The Moth was commanded by Captain Hermann Dror, a relic from the old days, and a man with a reputation. In his youth he had been one of the rebel captains involved in the uprising that had led to the Holy Wars, and he should have been retired years ago. His knowledge of the old religious government was probably part of the reason he was still around. And maybe he knew enough secrets to be kept where he could be controlled. The mess deck version was that no one was brave enough to tell him to quit. He was a hard taskmaster with a withering tongue, but nothing that I couldn’t handle. And it was just nice to be out of the classroom and doing something. I could put up with a cantankerous old man, my father had been one. He must have known my father, but he never let on, and my treatment was no different to any other junior officer, so in some ways that was a good thing. I never knew if they kept in touch and wasn’t likely to find out.
The Moth wasn’t the biggest or newest ship in the fleet, but the Atlon class were still quite impressive. Just over a hundred metres long, with twin engines aft and stub wings forward, they carried a crew of around fifty, plus a detachment of twenty marines in two groups, each with a drop ship in its own hanger. They had two shuttle runabouts as well and with their manoeuvring thrusters they were handy craft for the role, and big enough to carry the equipment needed to make a difference. They had reasonable armament and defences, although it was rarely used in anger. Test firing was about as exciting as it had got.
Of course, the people of the Rim viewed us in slightly different ways; depending on their activities we were saints or sinners, the welcome face when all is collapsing around you, or the nuisance who always appears when least wanted.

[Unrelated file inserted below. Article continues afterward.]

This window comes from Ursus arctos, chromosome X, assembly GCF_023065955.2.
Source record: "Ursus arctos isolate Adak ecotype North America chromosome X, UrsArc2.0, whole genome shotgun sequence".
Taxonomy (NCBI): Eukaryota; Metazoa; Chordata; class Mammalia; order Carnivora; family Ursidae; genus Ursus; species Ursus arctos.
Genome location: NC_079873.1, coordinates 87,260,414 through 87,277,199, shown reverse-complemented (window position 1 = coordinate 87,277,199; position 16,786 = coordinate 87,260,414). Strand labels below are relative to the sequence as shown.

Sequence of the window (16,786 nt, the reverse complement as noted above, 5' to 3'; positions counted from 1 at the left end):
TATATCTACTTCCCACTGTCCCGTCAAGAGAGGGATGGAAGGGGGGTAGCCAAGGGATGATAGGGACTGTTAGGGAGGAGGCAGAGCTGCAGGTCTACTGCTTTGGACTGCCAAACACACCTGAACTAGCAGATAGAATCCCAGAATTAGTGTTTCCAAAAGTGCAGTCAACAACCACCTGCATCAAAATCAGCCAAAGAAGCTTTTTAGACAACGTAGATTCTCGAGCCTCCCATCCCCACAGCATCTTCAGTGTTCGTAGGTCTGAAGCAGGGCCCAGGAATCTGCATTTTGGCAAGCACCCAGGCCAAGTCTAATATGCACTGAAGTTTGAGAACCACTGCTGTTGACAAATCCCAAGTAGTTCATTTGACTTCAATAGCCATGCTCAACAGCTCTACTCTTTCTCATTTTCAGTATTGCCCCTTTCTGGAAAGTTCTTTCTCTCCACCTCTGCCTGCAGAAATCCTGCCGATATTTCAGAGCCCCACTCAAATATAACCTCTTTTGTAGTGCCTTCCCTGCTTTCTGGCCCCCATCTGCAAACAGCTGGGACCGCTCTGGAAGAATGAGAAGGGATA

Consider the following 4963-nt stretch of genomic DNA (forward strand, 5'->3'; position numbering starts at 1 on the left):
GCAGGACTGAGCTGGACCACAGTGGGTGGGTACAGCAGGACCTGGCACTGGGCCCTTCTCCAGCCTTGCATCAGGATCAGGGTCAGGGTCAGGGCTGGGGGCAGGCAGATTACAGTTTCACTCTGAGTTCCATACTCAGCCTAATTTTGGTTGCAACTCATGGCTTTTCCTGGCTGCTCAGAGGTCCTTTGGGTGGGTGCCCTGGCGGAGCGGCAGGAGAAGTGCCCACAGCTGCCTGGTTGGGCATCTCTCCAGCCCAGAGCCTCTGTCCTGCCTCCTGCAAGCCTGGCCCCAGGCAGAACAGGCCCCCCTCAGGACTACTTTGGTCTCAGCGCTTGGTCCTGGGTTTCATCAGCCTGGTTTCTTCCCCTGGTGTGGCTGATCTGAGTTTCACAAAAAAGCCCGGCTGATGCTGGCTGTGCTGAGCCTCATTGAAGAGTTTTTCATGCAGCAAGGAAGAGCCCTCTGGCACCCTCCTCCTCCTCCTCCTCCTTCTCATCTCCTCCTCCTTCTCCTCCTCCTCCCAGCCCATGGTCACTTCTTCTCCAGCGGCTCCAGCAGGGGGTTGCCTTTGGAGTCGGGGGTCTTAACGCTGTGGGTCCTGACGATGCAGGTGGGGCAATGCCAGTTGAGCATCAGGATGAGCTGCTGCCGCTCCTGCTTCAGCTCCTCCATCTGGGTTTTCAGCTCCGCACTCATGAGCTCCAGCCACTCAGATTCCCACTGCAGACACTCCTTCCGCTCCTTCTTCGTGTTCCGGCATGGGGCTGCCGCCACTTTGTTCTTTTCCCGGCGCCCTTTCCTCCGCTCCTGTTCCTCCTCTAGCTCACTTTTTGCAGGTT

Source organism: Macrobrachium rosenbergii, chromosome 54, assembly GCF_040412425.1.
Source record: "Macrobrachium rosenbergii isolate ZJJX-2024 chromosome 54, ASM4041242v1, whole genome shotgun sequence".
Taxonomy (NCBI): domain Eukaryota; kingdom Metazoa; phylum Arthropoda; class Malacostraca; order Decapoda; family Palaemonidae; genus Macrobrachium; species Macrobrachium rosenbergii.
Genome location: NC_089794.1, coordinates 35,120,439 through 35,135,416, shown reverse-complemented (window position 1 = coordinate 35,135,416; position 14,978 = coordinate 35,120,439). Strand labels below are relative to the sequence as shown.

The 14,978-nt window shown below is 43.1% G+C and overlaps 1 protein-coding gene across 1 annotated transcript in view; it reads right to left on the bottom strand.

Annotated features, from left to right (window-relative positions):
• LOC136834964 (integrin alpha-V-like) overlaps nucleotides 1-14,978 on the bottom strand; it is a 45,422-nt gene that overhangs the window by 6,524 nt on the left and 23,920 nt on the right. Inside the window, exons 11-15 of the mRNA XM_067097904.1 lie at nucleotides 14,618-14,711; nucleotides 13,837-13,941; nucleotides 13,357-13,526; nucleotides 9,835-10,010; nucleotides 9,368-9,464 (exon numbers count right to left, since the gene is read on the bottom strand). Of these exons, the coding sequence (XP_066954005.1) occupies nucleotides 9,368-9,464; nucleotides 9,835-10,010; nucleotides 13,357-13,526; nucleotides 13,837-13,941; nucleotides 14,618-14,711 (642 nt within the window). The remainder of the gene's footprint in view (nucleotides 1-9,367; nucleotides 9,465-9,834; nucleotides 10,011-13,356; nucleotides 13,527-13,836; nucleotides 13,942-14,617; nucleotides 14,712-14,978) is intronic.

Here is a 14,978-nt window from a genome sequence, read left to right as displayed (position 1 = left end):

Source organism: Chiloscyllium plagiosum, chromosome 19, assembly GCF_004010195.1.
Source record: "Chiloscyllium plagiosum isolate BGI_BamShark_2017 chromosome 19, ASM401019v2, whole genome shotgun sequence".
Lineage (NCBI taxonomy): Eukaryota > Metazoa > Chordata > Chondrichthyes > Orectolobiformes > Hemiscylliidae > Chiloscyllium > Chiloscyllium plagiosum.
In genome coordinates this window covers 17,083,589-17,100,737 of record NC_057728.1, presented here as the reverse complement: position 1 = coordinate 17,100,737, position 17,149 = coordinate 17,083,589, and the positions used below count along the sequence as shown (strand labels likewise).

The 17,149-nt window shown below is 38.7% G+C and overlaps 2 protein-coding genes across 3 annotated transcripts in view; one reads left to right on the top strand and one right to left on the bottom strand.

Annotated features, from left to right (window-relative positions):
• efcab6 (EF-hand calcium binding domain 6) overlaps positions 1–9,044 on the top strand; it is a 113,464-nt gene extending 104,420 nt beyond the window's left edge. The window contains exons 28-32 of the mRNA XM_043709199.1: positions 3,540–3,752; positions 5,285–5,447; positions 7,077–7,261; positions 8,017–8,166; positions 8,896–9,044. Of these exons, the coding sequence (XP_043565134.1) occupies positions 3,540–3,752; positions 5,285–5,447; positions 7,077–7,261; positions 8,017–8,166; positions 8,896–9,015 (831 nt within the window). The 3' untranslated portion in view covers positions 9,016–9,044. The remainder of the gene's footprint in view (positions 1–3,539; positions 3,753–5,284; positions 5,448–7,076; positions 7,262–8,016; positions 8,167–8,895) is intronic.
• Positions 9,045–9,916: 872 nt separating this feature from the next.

Rixon coughed, and I realised that I had been stood there lost in thought when I should have been talking. I snapped back to the present.
“I wouldn’t say defector,” I answered, looking him straight in the eye. “I like to think that they left me, if you don’t mind.”
I might have been the new boy here, but I was going to start as I meant to go on. I looked away from Rixon, and could see sympathetic nods from the group I had decided were crew; the rest just watched me and carried on drinking.
“Sure, no offence meant.” He stood and put out his hand, still grinning. “I’m Rixon, just Rixon. It’s good to have you aboard, various people speak highly of you and that’s enough for me. And I understand your change of heart regarding the Federation; most of us have been there. Do you want to tell us all about it?”
He was a big man, just slightly taller than me, with a tanned, honest face and blond stubble on his scalp. Wide shouldered with a fluid agility as he moved, he exuded calm confidence and honesty through clear blue eyes. I instantly liked him.
“Not just at the moment,” I answered, “if that’s alright with you. I’m still reeling from the turn of events; let me get it straight in my head first.”
“Sure,” he replied, he waved his arm around the room, “I’ll introduce you to the crew, over there is Tan. She’s the mate and those are some of her cronies,” a striking woman in the group of striking women raised her glass and nodded. They were the ones I had dismissed as ‘others’.
“You’ve met Griff, he’s got no official title, just think of him as the fixer, he’s worth his weight in gold, he knows everyone and everything. Myra the engineer is around here somewhere, and those three,” he pointed to the shaven denim-clad group, two men and a woman, “are the crew. They love to think of themselves as guns for hire, Stu, Mitch and Ardullah. They sit watching the door. Anyone else is just here for the party.”
They all nodded at me, and raised cans and glasses, then went back to their conversations and drinking. I realised that Mitch was very female, but unlike Tan she had shaved her head. I knew that it made it a lot more comfortable to wear the helmets of pressure suits for long periods, although not everyone bothered, preferring looks to comfort.